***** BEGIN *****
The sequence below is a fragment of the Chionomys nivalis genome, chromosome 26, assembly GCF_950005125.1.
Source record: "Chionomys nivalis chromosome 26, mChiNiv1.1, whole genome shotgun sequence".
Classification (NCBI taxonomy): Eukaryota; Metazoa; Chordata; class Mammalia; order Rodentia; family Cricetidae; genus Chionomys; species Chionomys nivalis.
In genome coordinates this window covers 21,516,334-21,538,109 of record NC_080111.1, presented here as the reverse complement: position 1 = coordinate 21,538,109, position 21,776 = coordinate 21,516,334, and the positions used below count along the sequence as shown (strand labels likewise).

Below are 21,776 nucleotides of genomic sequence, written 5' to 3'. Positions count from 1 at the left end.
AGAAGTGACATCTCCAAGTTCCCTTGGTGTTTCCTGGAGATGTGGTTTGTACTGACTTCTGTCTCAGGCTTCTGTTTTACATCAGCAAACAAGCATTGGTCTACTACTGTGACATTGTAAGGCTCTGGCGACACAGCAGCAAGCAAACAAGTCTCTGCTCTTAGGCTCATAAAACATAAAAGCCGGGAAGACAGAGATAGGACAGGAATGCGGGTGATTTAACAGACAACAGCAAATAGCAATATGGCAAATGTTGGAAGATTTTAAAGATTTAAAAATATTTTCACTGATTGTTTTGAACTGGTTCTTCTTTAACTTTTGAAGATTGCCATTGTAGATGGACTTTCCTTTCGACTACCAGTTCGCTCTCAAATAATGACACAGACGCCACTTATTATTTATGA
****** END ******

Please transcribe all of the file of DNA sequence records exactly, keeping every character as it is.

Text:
The sequence below is a fragment of the Chionomys nivalis genome, chromosome 26, assembly GCF_950005125.1.
Source record: "Chionomys nivalis chromosome 26, mChiNiv1.1, whole genome shotgun sequence".
Classification (NCBI taxonomy): Eukaryota; Metazoa; Chordata; class Mammalia; order Rodentia; family Cricetidae; genus Chionomys; species Chionomys nivalis.
In genome coordinates this window covers 21,516,334-21,538,109 of record NC_080111.1, presented here as the reverse complement: position 1 = coordinate 21,538,109, position 21,776 = coordinate 21,516,334, and the positions used below count along the sequence as shown (strand labels likewise).

Below are 21,776 nucleotides of genomic sequence, written 5' to 3'. Positions count from 1 at the left end.
AGAAGTGACATCTCCAAGTTCCCTTGGTGTTTCCTGGAGATGTGGTTTGTACTGACTTCTGTCTCAGGCTTCTGTTTTACATCAGCAAACAAGCATTGGTCTACTACTGTGACATTGTAAGGCTCTGGCGACACAGCAGCAAGCAAACAAGTCTCTGCTCTTAGGCTCATAAAACATAAAAGCCGGGAAGACAGAGATAGGACAGGAATGCGGGTGATTTAACAGACAACAGCAAATAGCAATATGGCAAATGTTGGAAGATTTTAAAGATTTAAAAATATTTTCACTGATTGTTTTGAACTGGTTCTTCTTTAACTTTTGAAGATTGCCATTGTAGATGGACTTTCCTTTCGACTACCAGTTCGCTCTCAAATAATGACACAGACGCCACTTATTATTTATGA